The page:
Should IAM solution manage admin accounts of applications

This post stems from a recent major breach at U.S.-based credit card processor Global PaymentsPersonally I was affected by this breach as well: One of my credit card issuer sent me a new card even though it’s neither expiring soon nor I reported a stolen card. (A good practise however and thumb up to my card issuer).

According to Avivah Litan from Gartner, “the crime was perpetrated … broke into the company’s system by answering the application’s knowledge based authentication questions correctly. Looks like the hackers took over an administrative account that was not protected sufficiently.”  If it’s true, apparently an administrative account was comprised by KBA.  IT folks at Global Payments have a big hole to patch and a lot of explanation to make.  Now let’s think a step further: Should IAM solution even manage admin accounts of applications at all?

Obviously IdM would manage identities and Access Management would manage access to applications/systems, the whole things is called IAM (Identity and Access Management). But should IAM also manage the administrative accounts for apps/systems? even including root account for those apps/systems. To be flexibly, usually the IAM passes an identity (user name) and a list of roles to the app and let the app/system decides what privileges in the app/system this identity should have rather than let the IAM dictates the privileges.  If IAM does manage admin accounts for the apps/systems, how should the risks like the KBA compromise being mitigated? There are a few options that we can explore:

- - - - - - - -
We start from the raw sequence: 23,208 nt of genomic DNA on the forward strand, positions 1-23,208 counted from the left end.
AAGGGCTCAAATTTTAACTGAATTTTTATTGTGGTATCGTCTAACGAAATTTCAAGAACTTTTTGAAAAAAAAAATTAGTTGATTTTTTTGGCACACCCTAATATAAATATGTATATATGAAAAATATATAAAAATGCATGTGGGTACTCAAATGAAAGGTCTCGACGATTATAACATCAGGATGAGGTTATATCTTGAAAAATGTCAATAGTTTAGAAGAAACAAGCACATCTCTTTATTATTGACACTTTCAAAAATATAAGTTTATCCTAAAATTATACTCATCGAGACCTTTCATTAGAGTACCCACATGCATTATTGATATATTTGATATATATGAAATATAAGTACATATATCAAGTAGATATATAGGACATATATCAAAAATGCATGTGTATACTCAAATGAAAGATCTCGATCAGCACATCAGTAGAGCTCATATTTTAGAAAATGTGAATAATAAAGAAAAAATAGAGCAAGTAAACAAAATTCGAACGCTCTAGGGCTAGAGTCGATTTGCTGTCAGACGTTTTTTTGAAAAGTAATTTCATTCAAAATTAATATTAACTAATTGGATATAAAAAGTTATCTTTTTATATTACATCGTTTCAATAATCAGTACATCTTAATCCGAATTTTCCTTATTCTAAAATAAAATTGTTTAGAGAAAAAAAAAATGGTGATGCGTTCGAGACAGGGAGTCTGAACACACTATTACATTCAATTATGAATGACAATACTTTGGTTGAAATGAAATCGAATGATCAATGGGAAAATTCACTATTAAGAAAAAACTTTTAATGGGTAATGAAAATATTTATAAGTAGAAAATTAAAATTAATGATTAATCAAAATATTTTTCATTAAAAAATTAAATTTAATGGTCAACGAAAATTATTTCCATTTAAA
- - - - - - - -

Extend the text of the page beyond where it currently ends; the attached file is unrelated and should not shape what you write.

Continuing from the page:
1. not allow regular user to have admin privilege at all
  2. separate the admin function from the regular function in the system and make it not accessible outside the intranet
  3. add multi factor authentication, especially for highly sensitive apps/systems and privileged accounts

Option 1 is easy to implement but less convenient to end users. Option 2 is hard to implement  and varies from app to app, for some app, it maybe impossible to implement. Option 3 is a more sensible approach. Multi factor authentication is picking up steam and is flexible. It’s not only applicable for accounts that has admin privileges, but also applicable for sensitive applications, for example, Finance or HR apps. However, devil is in the details, it is important to have a versatile  Single Sign On solution that support multi factor authentication.

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